Cinefranco 2023 - March Version

CINEFRANCO Returns March 2023 with A Special Program


Please see Cinefranco’s announcement below regarding their March lineup to celebrate Francophonie (world) month.  The celebration kicks off Mar 8 (International Women’s Day) with special screening, TO Premiere of SimonVeil A Woman of the Century at the Varsity.  


For more details, check the website at



Simone Veil A Woman of the Century
(Simone Le Voyage du siècle)
launches Cinéfranco’s celebration of

Francophonie 2023 throughout March


Lineup also includes a youth program, online screenings and a special screening of

The Kitchen Brigade/La Brigade at The Royal

Simone A Woman of the Century/Simone Le Voyage du siècle
Varsity Cinemas, Wed Mar 8, 7pm


This is the most viewed film in France in 2022, where half a million attended the film’s opening week and over 1.5 million tickets have been sold. 

Director Olivier Dahan (La Vie en Rose, Grace of Monaco) brings the extraordinary life of beloved French feminist icon Simone Veil to the screen in his moving and sweeping feature starring Elsa Zylberstein (An Irrepressible Woman) and Rebecca Marder (A Radiant Girl).  A holocaust survivor, Veil’s pioneering career in politics including her successful campaign to legalize abortion in France as Health Minister and her role as the first president of the European Parliament.

Simone Veil offers an intimate and epic portrait of a singular woman who eminently challenged and transformed her era defending a humanist message still keenly relevant today.


Online film screenings
Friday, March 10 – Sunday, March 12

Youth Program/Le Programme Jeunesse
Wed Mar 1, Thurs Mar 2, Fri Mar 3,Mon Mar 6
Cineplex Empress Walk


Cinéfranco’s  annual Youth Program/Le Programme Jeunesse that began on February 21st continues through March with in-cinema screenings on March 1st (School Society/L’École est à nous), March 2nd & 6th (Neneh Superstar), and March 3rd (The KitchenBrigade/La Brigade) at the Cineplex Empress Walk.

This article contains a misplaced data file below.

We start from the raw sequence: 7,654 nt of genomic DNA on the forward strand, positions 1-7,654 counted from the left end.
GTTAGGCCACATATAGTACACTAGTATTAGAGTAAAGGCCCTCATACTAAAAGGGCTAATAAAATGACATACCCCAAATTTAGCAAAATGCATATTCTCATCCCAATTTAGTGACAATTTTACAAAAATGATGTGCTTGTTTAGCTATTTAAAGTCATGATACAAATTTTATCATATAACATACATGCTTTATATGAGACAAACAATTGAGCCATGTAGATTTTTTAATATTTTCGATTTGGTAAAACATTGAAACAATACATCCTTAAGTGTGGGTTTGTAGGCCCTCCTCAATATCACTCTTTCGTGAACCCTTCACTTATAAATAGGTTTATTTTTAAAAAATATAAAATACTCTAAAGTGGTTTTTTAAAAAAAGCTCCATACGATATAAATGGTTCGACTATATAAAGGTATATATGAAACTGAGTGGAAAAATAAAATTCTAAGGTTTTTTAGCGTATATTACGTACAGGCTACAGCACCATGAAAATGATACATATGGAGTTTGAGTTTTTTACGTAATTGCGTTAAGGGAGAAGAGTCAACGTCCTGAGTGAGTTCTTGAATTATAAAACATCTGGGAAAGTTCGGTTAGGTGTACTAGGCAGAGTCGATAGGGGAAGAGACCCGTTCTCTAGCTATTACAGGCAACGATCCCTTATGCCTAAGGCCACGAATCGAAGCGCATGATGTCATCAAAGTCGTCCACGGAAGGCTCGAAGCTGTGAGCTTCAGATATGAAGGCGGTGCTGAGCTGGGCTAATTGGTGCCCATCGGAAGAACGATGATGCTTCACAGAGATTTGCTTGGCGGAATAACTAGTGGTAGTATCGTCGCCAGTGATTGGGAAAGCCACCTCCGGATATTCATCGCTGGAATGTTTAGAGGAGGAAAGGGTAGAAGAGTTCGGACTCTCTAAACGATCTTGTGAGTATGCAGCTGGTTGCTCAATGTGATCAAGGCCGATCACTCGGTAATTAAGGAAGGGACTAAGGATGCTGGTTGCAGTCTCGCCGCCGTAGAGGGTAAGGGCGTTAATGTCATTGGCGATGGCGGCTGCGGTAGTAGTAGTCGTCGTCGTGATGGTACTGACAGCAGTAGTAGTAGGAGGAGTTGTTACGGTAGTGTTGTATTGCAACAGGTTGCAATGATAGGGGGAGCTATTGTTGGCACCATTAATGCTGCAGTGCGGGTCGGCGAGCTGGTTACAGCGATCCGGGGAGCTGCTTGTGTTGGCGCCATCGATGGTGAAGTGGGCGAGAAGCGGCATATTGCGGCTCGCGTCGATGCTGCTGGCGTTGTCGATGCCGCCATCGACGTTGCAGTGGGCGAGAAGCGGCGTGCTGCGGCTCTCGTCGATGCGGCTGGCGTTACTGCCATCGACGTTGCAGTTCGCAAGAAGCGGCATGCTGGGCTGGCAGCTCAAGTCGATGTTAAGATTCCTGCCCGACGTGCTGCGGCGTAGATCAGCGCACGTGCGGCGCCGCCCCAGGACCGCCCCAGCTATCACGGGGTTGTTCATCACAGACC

The Kitchen Brigade/La Brigade
co-presented with ACAF
Wed Mar 22, The Royal, 7pm

Tickets available to purchase online:
Simone Veil A Woman of the Century/
Simone Le Voyage du siècle -  March 8th:

The Kitchen Brigade/La Brigade -  March 22:

Online Screenings, March 10-12: Eventive
The Youth Program/Le Programme Jeunesse is sold out

For further information including the complete Francophonie program:


Capsule Reviews of Selected Films:


GULLIVER RETURNS (Ukraine/Cyprus 2021) **

Directed by Ilya Machismo


Thew new adventures of Jonathan Swift’s Gulliver’s Travels is given a makeover as a children’s animated film from the Ukraine.  The tale is similar to Swift’s classic only remotely.

World traveler and adventurer Gulliver is invited to return to Lilliput, the town he previously saved from the enemy fleet of the neighbouring Blefuscu.  When he arrives, he only finds indignation, panic and a hopeless crowd, as the King of Lilliput made his people believe that the legendary Giant Gulliver was returning.  Instead, they discover an ordinary man, when the whole town had been getting ready and building accommodation to welcome a giant.  Disappointed, the King orders Gulliver's execution.  Meanwhile, the invincible Blefuscu armada is at the gates of the city and threatening again.    As much as one wants to support Ukraine in her animated feature, GULLIVER RETURNS is hardly very good, with ok animation, silly rather than funny/goofy humour that would be catered to younger kids. 



ROSIE (Canada 2022) ***1/2
Directed by Gail Maurice